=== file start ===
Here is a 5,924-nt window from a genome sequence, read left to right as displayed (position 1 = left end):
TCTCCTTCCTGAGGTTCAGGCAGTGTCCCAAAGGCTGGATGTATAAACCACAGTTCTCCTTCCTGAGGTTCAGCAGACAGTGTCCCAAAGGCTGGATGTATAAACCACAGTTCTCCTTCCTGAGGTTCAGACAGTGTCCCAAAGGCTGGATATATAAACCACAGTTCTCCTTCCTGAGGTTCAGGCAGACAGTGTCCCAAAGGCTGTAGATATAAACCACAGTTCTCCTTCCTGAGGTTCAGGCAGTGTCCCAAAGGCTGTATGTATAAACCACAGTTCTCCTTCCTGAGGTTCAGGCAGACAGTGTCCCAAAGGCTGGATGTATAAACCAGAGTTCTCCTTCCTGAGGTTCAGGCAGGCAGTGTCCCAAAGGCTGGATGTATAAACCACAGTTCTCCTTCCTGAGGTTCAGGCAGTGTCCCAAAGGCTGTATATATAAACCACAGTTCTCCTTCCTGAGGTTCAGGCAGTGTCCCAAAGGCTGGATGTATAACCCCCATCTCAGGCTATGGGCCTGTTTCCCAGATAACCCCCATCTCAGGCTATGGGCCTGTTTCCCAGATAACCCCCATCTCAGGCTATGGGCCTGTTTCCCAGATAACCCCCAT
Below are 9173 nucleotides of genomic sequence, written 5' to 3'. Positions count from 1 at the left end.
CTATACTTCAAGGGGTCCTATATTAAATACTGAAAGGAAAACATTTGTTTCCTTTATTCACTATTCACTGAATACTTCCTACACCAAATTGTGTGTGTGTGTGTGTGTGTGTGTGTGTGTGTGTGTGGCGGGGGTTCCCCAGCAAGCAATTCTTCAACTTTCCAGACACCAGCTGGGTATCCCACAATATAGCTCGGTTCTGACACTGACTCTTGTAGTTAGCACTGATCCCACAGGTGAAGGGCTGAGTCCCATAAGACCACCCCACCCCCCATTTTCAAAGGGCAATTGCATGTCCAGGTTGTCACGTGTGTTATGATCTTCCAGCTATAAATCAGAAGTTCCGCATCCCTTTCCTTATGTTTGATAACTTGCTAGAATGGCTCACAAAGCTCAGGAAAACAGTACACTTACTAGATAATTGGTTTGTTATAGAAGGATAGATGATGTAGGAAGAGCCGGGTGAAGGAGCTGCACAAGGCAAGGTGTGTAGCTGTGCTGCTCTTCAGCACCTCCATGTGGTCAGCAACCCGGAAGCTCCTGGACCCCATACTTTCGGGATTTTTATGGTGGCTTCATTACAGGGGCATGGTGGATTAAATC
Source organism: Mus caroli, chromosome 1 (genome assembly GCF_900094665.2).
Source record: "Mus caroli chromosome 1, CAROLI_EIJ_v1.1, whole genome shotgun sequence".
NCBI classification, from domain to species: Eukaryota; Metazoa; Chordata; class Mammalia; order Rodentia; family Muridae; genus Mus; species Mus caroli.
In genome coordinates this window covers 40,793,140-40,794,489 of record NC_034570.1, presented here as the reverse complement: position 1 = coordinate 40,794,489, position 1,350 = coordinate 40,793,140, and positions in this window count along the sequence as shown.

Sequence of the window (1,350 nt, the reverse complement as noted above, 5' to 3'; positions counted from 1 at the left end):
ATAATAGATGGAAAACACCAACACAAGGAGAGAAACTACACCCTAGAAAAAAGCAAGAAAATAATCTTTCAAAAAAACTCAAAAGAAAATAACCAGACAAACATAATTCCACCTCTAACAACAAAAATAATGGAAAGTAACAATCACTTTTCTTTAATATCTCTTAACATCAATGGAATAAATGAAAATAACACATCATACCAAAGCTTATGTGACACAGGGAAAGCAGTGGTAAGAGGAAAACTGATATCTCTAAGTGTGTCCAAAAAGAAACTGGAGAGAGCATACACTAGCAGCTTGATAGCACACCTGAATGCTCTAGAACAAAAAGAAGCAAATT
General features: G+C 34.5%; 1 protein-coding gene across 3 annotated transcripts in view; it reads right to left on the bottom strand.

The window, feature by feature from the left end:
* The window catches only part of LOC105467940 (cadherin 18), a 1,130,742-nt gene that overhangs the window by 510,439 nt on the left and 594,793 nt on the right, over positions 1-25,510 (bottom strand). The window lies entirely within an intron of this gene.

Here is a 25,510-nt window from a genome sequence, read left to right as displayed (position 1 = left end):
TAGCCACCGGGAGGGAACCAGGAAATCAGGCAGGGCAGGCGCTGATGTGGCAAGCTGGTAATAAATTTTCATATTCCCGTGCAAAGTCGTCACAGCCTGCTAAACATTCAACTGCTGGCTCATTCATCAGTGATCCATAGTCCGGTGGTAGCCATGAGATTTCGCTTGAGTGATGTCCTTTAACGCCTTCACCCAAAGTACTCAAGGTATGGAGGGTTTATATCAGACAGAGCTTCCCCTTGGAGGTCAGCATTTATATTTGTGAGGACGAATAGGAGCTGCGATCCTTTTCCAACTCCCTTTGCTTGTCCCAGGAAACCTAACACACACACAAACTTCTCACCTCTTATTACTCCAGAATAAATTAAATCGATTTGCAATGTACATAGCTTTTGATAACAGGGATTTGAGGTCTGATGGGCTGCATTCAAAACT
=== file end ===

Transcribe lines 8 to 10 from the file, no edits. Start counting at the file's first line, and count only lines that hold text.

In genome coordinates this window covers 40,793,140-40,794,489 of record NC_034570.1, presented here as the reverse complement: position 1 = coordinate 40,794,489, position 1,350 = coordinate 40,793,140, and positions in this window count along the sequence as shown.

Sequence of the window (1,350 nt, the reverse complement as noted above, 5' to 3'; positions counted from 1 at the left end):
ATAATAGATGGAAAACACCAACACAAGGAGAGAAACTACACCCTAGAAAAAAGCAAGAAAATAATCTTTCAAAAAAACTCAAAAGAAAATAACCAGACAAACATAATTCCACCTCTAACAACAAAAATAATGGAAAGTAACAATCACTTTTCTTTAATATCTCTTAACATCAATGGAATAAATGAAAATAACACATCATACCAAAGCTTATGTGACACAGGGAAAGCAGTGGTAAGAGGAAAACTGATATCTCTAAGTGTGTCCAAAAAGAAACTGGAGAGAGCATACACTAGCAGCTTGATAGCACACCTGAATGCTCTAGAACAAAAAGAAGCAAATT